* Science journalists are angered by Michael Pollan’s tweet about Amy Harmon’s “Race to Save the Orange” story. (discovermagazine.com)
* “To be honest — there’s not very much I’ll miss about pulling back from politics some,” Nate Silver says in a Deadspin Q&A. (deadspin.com) | (techonomy.com)
* Religious scholar Reza Azlan benefits from an awful Fox News interview. (mediabistro.com)
* Huntsville TV reporter is fired for her online “confessions.” (She’s worked without a bra!) (blog.al.com)
* The Royal baby generated more front page stories than other recent major news events. (twitpic.com)
* The Advocate, which has been hiring Times-Picayune journalists, offers buyouts to its veterans. (theadvocate.com)
* Chicago Reader is scolded for failing to credit media reporter Robert Feder for his Torey Malatia scoop. (Michael Miner responds.) (chicagoreader.com)
* GlobalPost partners with NBC News. (globalpost.com)
* Vulgar troll apologizes when someone threatens to send his tweet to his mother via snail mail. (@JLKnapp)
* Some unanswered questions about Amazon’s Kindle Singles Interview series. (thinreads.com)
* Lots of good wishes for NPR’s Scott Simon and his mother. (washingtonpost.com)
* Charlie Rose to appear in “Breaking Bad.” As what? “He could be anyone,” says series creator Vince Gilligan. (mediabistro.com)
“David Boardman’s 3 C’s approach at The Seattle Times — content, curation and community — is a top new industry model,” writes newspaper industry analyst and former editor Ken Doctor.
In most big-city newsrooms a dozen years ago, many journalists wrote nothing and never interacted with the public. Newspapers had so many copy editors, designers and midlevel managers and editors that each piece of reporter-written copy was often “touched” a half-dozen times.
Now, at The Seattle Times, there are fewer touches. More of the reduced staff is focused on creating stories, blogs and video segments. Then the curators take over, giving the content its best possible immediate usage on smartphones, tablets, the website and tomorrow’s print.
The “new” Plain Dealer can learn from that, says Doctor.
“Employees at Charleston Newspapers (parent company of the Charleston Gazette and the Charleston Daily Mail) have been told to sign a form agreeing to submit to random drug and alcohol testing.
“The form reads, in part:
I understand that all Charleston Newspapers employees may be subject to testing when there is reasonable suspicion to believe that I may be using drugs or alcohol…I also understand that refusal to submit to testing will result in initiation of disciplinary action, up to and including termination. ….
The company in its sole discretion, reserves the right to test all employees at one or more sites of employment to effectuate the purpose of promoting and maintaining a drug and alcohol free environment, employees should anticipate that in most cases the company will do so.”
“At least one reporter was told that if he didn’t sign the form he would probably be fired.”
(Another reader writes me: “For Morris publications I can’t think of a time when contracts didn’t have a clause for random substance testing.”)
I’ve asked Charleston Newspapers president/publisher Elizabeth Chilton about the random-test policy. UPDATE: I received this response to my email: “Mrs. Chilton is away and will not be back in the office until next Tuesday, August 6. She is at the beach on vacation.”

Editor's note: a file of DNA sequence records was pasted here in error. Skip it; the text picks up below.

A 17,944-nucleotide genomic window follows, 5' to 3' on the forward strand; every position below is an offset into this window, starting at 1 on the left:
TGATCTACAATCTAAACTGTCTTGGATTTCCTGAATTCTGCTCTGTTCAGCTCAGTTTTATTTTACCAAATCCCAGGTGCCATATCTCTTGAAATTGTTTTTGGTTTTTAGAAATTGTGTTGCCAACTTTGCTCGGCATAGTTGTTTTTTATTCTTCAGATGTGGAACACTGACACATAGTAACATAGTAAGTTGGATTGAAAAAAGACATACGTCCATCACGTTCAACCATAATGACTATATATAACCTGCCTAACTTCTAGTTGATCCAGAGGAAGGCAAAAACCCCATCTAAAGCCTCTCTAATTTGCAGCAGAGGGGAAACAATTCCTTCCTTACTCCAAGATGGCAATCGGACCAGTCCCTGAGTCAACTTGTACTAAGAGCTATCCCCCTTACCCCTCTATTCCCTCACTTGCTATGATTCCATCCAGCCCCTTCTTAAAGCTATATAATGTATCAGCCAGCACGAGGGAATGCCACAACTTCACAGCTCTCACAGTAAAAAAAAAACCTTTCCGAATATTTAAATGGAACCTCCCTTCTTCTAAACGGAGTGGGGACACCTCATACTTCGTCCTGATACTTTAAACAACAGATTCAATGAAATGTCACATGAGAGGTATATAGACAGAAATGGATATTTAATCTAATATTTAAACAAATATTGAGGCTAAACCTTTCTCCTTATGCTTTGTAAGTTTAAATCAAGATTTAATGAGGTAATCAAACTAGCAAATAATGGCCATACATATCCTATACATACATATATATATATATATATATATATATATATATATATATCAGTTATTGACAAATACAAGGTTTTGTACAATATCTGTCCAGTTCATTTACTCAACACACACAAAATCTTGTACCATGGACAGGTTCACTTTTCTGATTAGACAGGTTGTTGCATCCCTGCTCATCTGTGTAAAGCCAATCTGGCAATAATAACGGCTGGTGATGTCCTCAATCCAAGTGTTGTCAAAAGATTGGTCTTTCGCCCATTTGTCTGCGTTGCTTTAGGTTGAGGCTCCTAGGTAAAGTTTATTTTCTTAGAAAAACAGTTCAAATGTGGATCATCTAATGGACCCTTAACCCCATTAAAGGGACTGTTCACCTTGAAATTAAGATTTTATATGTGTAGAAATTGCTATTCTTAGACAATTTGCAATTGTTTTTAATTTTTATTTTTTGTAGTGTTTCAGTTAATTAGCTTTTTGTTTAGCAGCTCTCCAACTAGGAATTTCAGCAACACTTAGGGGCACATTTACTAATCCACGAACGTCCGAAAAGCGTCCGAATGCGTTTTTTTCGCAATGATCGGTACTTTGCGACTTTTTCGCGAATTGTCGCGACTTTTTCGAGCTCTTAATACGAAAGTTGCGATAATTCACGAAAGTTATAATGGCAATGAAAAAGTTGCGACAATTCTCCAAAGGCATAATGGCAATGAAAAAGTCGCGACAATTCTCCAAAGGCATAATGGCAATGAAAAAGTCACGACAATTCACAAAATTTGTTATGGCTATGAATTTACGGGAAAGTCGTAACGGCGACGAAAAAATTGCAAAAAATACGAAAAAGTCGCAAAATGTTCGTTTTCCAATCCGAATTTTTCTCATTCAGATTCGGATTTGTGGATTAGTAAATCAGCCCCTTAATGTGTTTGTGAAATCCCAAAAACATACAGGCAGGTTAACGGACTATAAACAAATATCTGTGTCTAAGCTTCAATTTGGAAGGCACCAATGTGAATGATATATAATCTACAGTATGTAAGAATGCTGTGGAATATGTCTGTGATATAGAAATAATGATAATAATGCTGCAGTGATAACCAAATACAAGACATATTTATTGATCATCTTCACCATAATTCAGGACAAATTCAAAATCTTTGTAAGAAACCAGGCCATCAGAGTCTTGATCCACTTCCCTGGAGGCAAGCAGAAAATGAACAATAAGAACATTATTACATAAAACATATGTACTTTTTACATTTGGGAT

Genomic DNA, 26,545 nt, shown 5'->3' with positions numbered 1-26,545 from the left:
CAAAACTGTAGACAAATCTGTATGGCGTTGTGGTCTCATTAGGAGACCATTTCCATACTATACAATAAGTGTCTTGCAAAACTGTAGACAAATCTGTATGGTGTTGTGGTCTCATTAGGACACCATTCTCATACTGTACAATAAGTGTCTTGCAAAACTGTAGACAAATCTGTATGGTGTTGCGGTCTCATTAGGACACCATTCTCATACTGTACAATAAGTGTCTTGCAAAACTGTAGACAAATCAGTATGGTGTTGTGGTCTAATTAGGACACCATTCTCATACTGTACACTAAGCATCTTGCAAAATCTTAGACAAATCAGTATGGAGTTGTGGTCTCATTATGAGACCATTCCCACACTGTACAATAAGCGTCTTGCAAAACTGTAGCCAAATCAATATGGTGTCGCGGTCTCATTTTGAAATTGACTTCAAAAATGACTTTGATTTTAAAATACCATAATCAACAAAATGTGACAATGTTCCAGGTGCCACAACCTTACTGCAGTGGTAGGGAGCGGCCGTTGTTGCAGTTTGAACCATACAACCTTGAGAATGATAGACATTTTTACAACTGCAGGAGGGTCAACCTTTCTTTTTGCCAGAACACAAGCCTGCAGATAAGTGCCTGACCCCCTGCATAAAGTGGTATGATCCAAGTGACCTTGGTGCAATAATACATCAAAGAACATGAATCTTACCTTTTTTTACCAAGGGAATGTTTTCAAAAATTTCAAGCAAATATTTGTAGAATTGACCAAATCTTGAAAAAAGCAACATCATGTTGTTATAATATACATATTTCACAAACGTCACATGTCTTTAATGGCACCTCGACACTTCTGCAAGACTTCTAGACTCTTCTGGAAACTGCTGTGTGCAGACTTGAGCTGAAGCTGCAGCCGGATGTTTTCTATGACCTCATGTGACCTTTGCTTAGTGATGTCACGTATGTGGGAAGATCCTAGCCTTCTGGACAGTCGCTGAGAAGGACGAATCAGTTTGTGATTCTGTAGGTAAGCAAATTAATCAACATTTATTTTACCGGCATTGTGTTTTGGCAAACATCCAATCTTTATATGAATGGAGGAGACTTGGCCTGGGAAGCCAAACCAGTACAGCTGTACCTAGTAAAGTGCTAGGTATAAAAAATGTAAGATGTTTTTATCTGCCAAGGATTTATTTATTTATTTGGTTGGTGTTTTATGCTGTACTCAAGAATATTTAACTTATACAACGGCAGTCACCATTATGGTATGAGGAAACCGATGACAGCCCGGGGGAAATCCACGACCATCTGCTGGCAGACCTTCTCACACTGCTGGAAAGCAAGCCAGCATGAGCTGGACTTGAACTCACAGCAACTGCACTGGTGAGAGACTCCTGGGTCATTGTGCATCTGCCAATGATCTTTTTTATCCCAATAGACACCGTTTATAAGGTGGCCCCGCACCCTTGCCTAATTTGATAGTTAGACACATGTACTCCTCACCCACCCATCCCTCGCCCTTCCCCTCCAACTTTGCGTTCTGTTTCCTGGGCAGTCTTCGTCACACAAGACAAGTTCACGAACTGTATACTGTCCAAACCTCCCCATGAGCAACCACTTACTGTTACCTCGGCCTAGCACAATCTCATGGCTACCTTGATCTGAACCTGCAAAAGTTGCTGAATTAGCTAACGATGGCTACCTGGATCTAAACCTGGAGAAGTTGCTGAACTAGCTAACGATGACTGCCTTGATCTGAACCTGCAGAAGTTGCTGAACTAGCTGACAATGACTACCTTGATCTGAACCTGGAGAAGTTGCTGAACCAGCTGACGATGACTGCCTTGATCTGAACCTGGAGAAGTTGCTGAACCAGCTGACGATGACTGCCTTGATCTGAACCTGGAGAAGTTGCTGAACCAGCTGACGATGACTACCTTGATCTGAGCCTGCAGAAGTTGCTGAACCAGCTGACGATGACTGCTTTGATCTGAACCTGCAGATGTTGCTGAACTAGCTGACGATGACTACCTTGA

July 1, 2013: John Keim joins Washington Post’s Redskins coverage team.
July 29, 2013: John Keim leaves the Washington Post for ESPN.
John Keim tweets that “the Post has been terrific through this whole situation. Honest and understanding. Couldn’t ask for better.” He adds: “Was a contractor with the Post. This is a fulltime gig with benefits.” (Shirley Povich, by the way, did put in 75 years at the Post.)
* “Where it used to be the bellwether news organization and at the head of the pack, the Associated Press is now destined to be just another news source,” writes a former AP bureau chief. (medium.com) || Ex-APer George Tibbits: “I would disagree that everything has been in decline at AP.” (johnbolt.com) * Chicago Tribune apologizes for “major inaccuracies” in its story about a blind man and his guide dog. The feature subject, according to the Tribune, “said he made up the [roadside bomb] story last year while socializing with co-workers and that it unexpectedly took hold.” The man said: “I felt I couldn’t stop it.” He lost his sight to diabetes, not war. (chicagotribune.com) || The story.
* Boston Globe bidders submit their final offers. (bostonglobe.com)
* Joseph Stinnett replaces Carole Tarrant as Roanoke Times editor. He comes from the Lynchburg News & Advance. (roanoke.com)
* Washington Post launches two political web shows. (huffingtonpost.com)
* Boston Herald Radio debuts next Monday. (dankennedy.net)
* “The best part of wearing my [Google] Glass has been recording the response it elicits in others.” (newyorker.com)
* NPR’s Scott Simon tweets from his mother’s deathbed: “Her passing might come any moment, or in an hour, or not for a day. Nurses saying hearing is last sense to go so I sing & joke.” (@nprscottsimon)
* Politico owner to sell eight TV stations to Sinclair. (washingtonpost.com)
* Oregon journalism students are robbed of electronics and “years of memories” while in Ghana. (collegemediamatters.com)
* Los Angeles Times sports columnist TJ Simers has been MIA since mid-June. (laobserved.com)
* Longtime NBA reporter Chris Palmer is leaving ESPN. His reps at CAA are confident “he’ll land in a spot best suited for his skill set.” (insidehoops.com)
* Guardian CEO says 10% of the newspaper’s traffic now comes from social media. (blog.twitter.com)
* Twitter favoriting means different things to different people. (daily-download.com)
* The old Miami Herald building has a hot role on “Burn Notice.” (randompixels.blogspot.com)